When showering, it is best to keep the water luke-warm during the first few days. On day 5 after the procedure, the small, clear adhesive dressings (in addition to any steri-strips if used) can be peeled off in the shower.

If you are planning travel soon after your procedure, please discuss this with Mr Milne. As a rule of thumb, you may travel short distances, under 4 hours, 2 weeks following the procedure. It is ideal to avoid flights/train/car travel over 4 hours duration for 4 weeks following the procedure. It is important to stay hydrated and walk around the cabin regularly whenever flying, and wear your compression stocking whenever flying. 

 

For general queries after the procedure, please contact the office and we will be happy to answer any questions.

You will be scheduled for a review appointment with Mr Milne after 4 - 6 weeks.

The main defective vein which has been treated with RFA shuts down in >99.5% of cases. As mentioned, the varicose veins which stem from the ablated vein are injected with a sclerosant at the time of the procedure, however they often need some additional injections in the post-operative period to finish off any residual varices and complete the treatment. This is termed 'top-up' ultrasound-guided sclerotherapy (see ultrasound-guided sclerotherapy).

 

Please Note:

- Occassionally, a mild discomfort is felt along the length of the ablated vein. It is often described as a 'pulling' sensation. This usually occurs between days 5 to 10, and settles on its own. It is rare to need anything more than panadol for this.

- It is expected that the varicose veins become hard and lumpy under the skin following sclerotherapy. This is a good sign, as it indicates that the veins have blocked following treatment. The lumpy veins usually become a bit tender to push on around day 5, and this can last a few weeks. This is another good sign, as it is associated with the inflammation that occurs in a successfully treated vein.  Again, it is rare to need anything more than panadol for this. Topical voltaren gel can be used to help things settle. You will notice the lumps gradually shrink down and disappear over the months following the procedure.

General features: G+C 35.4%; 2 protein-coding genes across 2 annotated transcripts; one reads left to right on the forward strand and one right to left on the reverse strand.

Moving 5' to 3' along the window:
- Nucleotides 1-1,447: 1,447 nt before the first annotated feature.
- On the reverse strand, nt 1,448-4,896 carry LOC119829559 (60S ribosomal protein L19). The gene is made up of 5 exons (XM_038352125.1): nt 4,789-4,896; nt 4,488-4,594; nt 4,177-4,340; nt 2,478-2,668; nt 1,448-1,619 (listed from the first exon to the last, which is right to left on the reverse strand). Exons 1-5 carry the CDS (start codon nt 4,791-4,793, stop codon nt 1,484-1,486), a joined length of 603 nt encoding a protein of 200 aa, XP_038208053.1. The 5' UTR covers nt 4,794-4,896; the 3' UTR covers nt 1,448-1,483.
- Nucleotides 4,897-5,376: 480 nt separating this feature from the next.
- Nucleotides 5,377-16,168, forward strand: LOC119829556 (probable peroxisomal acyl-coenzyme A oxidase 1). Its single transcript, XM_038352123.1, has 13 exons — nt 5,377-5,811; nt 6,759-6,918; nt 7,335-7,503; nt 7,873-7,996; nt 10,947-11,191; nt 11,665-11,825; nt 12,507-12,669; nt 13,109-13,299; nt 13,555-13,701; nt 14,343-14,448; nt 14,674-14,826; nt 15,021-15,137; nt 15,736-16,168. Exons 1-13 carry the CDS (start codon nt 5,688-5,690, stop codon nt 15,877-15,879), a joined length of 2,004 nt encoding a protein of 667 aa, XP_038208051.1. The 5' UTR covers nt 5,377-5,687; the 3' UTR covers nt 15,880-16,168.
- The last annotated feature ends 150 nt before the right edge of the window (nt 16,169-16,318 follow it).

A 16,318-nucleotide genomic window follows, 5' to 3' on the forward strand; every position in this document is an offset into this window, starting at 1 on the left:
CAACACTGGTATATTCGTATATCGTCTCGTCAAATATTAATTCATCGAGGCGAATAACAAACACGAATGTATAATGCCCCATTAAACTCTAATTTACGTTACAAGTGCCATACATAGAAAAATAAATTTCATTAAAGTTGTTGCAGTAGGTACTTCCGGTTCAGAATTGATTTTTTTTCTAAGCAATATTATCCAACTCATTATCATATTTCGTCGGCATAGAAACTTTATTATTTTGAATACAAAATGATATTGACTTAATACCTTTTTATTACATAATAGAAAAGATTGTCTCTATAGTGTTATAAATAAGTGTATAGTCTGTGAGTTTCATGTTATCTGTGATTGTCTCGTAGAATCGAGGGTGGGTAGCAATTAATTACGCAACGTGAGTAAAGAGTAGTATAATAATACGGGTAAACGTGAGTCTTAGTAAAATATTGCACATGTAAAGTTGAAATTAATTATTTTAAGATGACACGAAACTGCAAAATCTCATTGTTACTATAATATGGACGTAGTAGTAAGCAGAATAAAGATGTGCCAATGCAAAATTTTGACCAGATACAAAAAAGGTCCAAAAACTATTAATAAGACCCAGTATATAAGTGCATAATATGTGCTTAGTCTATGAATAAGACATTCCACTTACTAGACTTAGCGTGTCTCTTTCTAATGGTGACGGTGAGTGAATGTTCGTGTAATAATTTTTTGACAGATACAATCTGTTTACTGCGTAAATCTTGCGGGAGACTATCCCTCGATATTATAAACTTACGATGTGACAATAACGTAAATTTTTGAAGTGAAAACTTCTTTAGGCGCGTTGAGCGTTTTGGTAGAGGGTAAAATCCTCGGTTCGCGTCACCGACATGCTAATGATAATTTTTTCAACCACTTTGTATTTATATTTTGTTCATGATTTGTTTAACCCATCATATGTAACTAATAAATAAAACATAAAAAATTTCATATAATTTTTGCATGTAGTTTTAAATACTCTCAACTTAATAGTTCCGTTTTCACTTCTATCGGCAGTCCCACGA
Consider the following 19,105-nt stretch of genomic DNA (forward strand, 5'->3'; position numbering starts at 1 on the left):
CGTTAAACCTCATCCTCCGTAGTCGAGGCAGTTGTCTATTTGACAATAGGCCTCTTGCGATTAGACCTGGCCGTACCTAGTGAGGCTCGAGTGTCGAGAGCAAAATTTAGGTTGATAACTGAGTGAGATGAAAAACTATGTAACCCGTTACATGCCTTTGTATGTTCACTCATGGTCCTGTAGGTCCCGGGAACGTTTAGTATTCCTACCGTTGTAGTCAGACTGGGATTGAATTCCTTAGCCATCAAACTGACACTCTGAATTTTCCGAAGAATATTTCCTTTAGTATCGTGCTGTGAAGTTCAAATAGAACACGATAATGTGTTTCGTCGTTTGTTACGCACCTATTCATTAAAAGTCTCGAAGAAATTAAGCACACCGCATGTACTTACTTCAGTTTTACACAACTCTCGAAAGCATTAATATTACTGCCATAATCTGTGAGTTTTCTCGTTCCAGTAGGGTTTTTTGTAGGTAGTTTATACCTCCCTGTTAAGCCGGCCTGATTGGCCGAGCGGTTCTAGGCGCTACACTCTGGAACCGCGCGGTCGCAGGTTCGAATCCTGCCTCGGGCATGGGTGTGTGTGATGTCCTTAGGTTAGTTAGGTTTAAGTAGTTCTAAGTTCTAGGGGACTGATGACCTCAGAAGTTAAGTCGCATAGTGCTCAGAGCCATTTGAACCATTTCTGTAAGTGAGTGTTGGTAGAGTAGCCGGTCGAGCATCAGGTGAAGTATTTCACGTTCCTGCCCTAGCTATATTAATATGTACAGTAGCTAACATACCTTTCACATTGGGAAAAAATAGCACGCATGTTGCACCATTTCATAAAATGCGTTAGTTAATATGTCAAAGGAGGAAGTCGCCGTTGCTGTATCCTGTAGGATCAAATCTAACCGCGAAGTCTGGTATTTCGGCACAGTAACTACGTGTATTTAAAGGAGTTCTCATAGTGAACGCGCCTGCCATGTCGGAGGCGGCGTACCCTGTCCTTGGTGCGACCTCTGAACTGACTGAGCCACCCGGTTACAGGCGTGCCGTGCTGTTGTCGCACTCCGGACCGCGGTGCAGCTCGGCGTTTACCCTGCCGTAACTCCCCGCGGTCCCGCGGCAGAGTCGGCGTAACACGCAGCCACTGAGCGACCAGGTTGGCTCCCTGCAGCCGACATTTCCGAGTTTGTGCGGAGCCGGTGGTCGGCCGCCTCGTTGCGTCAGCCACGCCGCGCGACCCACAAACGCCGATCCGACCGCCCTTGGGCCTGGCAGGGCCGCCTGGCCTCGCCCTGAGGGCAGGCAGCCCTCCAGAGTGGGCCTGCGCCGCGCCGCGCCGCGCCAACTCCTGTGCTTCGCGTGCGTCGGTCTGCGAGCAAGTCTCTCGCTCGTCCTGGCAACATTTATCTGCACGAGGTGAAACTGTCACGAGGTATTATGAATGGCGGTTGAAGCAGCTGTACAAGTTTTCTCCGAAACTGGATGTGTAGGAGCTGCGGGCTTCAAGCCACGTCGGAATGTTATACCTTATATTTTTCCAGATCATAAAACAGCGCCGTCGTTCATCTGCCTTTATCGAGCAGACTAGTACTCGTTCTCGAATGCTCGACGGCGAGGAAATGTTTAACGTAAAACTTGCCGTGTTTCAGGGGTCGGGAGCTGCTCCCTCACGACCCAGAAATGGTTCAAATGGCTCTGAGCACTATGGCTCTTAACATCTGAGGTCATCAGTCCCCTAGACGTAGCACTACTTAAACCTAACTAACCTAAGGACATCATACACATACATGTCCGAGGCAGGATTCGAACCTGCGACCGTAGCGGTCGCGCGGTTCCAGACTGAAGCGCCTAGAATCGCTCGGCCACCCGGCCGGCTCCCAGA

- If you experience any major leg pain or swelling, or any chest pain or shortness of breath, this should be investigated urgently. If it is after-hours, Mr Milne can be contacted via the paging service.

 

Summary of Potential Issues Following the Procedure:

 

Discomfort/tenderness/bruising:

  • It is normal to expect some discomfort and bruising overlying the treated veins. It is expected that they will be tender to push on.
  • This is related to the procedure itself, but also the inflammatory process which consumes the vein over the weeks to months following the procedure.
  • Usually no pain relief is required, but panadol and topical voltaren gel can be used.
  • It is important to stay active during this time.
Bleeding:
  • Some ooze can occur in the first few hours following treatment.
  • This is not dangerous. It is usually stopped by applying 10 minutes of compression over the site of ooze and resting with the legs up for 20 minutes.
  • If persistent, you should contact the office and we will arrange for a second layer of bandaging to be applied.
Pigmentation:
  • Light-brown pigmentation occurs in about 25% of cases along the course of treated veins.
  • This is related to the sclerosant itself, and the iron component of blood being absorbed by the skin.
  • This usually fades slowly over time (usually within 6 months). It is rare to persist beyond 12 months.
Deep vein thrombosis (DVT):
  • Major DVT is rare (<0.5% of cases).
  • If this occurs, a course of oral anticoagulation is usually prescribed with a follow up ultrasound.
Very rare complications (<0.5% of cases):
  • Infection
  • Ulceration
  • Allergic reaction/anaphylaxis
  • Nerve injury
Recurrent veins (in the years following the procedure)
  • Recurrent varicose veins occur in ~20% of patients in the 5 years following treatment for varicose veins
  • If this occurs, a repeat ultrasound scan can be performed to determine the nature of recurrence and best treatment option

Main Consulting Rooms

Suite 37, Cabrini Medical Centre,
183 Wattletree Rd,
Malvern VIC 3144


For all enquiries...
Please contact the office between
8:30am to 4:30pm, Monday to Friday